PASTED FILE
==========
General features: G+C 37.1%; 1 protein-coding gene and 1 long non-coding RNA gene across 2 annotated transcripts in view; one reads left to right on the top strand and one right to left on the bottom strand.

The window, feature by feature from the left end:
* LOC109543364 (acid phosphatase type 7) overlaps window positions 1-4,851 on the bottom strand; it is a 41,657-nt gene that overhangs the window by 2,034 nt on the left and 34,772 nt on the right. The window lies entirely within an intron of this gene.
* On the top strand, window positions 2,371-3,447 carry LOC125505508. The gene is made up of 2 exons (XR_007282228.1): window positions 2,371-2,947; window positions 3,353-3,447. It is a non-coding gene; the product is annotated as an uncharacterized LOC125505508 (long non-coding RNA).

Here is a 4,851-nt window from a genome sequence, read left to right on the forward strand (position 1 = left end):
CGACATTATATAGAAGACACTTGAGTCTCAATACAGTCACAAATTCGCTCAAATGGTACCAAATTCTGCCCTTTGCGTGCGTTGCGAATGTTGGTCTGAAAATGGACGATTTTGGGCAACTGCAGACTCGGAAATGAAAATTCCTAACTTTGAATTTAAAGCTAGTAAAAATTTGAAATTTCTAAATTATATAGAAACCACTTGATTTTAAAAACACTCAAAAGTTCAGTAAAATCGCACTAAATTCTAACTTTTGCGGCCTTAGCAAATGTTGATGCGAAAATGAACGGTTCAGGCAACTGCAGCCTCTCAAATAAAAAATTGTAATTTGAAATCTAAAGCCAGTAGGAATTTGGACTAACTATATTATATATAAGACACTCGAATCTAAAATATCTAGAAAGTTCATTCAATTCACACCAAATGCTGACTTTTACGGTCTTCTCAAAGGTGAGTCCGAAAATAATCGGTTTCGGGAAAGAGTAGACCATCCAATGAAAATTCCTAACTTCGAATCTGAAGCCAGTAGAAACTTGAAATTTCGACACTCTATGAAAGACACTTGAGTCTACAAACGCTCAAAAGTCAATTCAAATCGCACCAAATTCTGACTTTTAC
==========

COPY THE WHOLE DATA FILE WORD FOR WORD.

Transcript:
General features: G+C 37.1%; 1 protein-coding gene and 1 long non-coding RNA gene across 2 annotated transcripts in view; one reads left to right on the top strand and one right to left on the bottom strand.

The window, feature by feature from the left end:
* LOC109543364 (acid phosphatase type 7) overlaps window positions 1-4,851 on the bottom strand; it is a 41,657-nt gene that overhangs the window by 2,034 nt on the left and 34,772 nt on the right. The window lies entirely within an intron of this gene.
* On the top strand, window positions 2,371-3,447 carry LOC125505508. The gene is made up of 2 exons (XR_007282228.1): window positions 2,371-2,947; window positions 3,353-3,447. It is a non-coding gene; the product is annotated as an uncharacterized LOC125505508 (long non-coding RNA).

Here is a 4,851-nt window from a genome sequence, read left to right on the forward strand (position 1 = left end):
CGACATTATATAGAAGACACTTGAGTCTCAATACAGTCACAAATTCGCTCAAATGGTACCAAATTCTGCCCTTTGCGTGCGTTGCGAATGTTGGTCTGAAAATGGACGATTTTGGGCAACTGCAGACTCGGAAATGAAAATTCCTAACTTTGAATTTAAAGCTAGTAAAAATTTGAAATTTCTAAATTATATAGAAACCACTTGATTTTAAAAACACTCAAAAGTTCAGTAAAATCGCACTAAATTCTAACTTTTGCGGCCTTAGCAAATGTTGATGCGAAAATGAACGGTTCAGGCAACTGCAGCCTCTCAAATAAAAAATTGTAATTTGAAATCTAAAGCCAGTAGGAATTTGGACTAACTATATTATATATAAGACACTCGAATCTAAAATATCTAGAAAGTTCATTCAATTCACACCAAATGCTGACTTTTACGGTCTTCTCAAAGGTGAGTCCGAAAATAATCGGTTTCGGGAAAGAGTAGACCATCCAATGAAAATTCCTAACTTCGAATCTGAAGCCAGTAGAAACTTGAAATTTCGACACTCTATGAAAGACACTTGAGTCTACAAACGCTCAAAAGTCAATTCAAATCGCACCAAATTCTGACTTTTAC